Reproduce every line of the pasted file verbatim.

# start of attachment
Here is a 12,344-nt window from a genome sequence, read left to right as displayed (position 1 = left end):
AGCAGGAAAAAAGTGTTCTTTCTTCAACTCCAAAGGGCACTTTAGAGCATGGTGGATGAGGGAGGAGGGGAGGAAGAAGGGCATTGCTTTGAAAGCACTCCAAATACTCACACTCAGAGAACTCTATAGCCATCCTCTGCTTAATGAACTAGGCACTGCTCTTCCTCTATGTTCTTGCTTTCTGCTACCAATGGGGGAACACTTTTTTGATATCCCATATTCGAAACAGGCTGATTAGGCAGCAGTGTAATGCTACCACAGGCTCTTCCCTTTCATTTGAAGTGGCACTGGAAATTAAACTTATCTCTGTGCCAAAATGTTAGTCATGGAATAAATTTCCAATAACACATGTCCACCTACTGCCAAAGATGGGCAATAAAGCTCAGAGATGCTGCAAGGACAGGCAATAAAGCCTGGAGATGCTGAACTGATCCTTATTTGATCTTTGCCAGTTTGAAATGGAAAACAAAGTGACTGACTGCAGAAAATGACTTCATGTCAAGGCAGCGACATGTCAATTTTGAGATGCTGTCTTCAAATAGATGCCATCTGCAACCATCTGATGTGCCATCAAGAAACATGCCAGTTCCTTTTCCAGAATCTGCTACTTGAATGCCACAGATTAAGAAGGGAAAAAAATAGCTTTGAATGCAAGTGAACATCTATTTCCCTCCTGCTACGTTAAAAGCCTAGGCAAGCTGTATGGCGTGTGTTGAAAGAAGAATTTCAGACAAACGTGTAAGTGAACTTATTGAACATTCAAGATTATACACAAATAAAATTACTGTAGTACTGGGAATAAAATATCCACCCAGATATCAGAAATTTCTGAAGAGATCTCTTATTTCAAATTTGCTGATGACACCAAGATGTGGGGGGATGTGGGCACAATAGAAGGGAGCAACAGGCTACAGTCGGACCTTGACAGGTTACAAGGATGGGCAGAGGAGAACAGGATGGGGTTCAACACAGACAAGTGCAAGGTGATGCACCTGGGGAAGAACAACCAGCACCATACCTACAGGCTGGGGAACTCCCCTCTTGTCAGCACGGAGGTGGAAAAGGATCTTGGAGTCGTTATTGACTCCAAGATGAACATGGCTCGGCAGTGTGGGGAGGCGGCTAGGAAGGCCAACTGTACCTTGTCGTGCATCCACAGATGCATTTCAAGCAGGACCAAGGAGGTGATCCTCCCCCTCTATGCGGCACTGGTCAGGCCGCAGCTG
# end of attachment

Here is a 12,344-nt window from a genome sequence, read left to right as displayed (position 1 = left end):
AGCAGGAAAAAAGTGTTCTTTCTTCAACTCCAAAGGGCACTTTAGAGCATGGTGGATGAGGGAGGAGGGGAGGAAGAAGGGCATTGCTTTGAAAGCACTCCAAATACTCACACTCAGAGAACTCTATAGCCATCCTCTGCTTAATGAACTAGGCACTGCTCTTCCTCTATGTTCTTGCTTTCTGCTACCAATGGGGGAACACTTTTTTGATATCCCATATTCGAAACAGGCTGATTAGGCAGCAGTGTAATGCTACCACAGGCTCTTCCCTTTCATTTGAAGTGGCACTGGAAATTAAACTTATCTCTGTGCCAAAATGTTAGTCATGGAATAAATTTCCAATAACACATGTCCACCTACTGCCAAAGATGGGCAATAAAGCTCAGAGATGCTGCAAGGACAGGCAATAAAGCCTGGAGATGCTGAACTGATCCTTATTTGATCTTTGCCAGTTTGAAATGGAAAACAAAGTGACTGACTGCAGAAAATGACTTCATGTCAAGGCAGCGACATGTCAATTTTGAGATGCTGTCTTCAAATAGATGCCATCTGCAACCATCTGATGTGCCATCAAGAAACATGCCAGTTCCTTTTCCAGAATCTGCTACTTGAATGCCACAGATTAAGAAGGGAAAAAAATAGCTTTGAATGCAAGTGAACATCTATTTCCCTCCTGCTACGTTAAAAGCCTAGGCAAGCTGTATGGCGTGTGTTGAAAGAAGAATTTCAGACAAACGTGTAAGTGAACTTATTGAACATTCAAGATTATACACAAATAAAATTACTGTAGTACTGGGAATAAAATATCCACCCAGATATCAGAAATTTCTGAAGAGATCTCTTATTTCAAATTTGCTGATGACACCAAGATGTGGGGGGATGTGGGCACAATAGAAGGGAGCAACAGGCTACAGTCGGACCTTGACAGGTTACAAGGATGGGCAGAGGAGAACAGGATGGGGTTCAACACAGACAAGTGCAAGGTGATGCACCTGGGGAAGAACAACCAGCACCATACCTACAGGCTGGGGAACTCCCCTCTTGTCAGCACGGAGGTGGAAAAGGATCTTGGAGTCGTTATTGACTCCAAGATGAACATGGCTCGGCAGTGTGGGGAGGCGGCTAGGAAGGCCAACTGTACCTTGTCGTGCATCCACAGATGCATTTCAAGCAGGACCAAGGAGGTGATCCTCCCCCTCTATGCGGCACTGGTCAGGCCGCAGCTG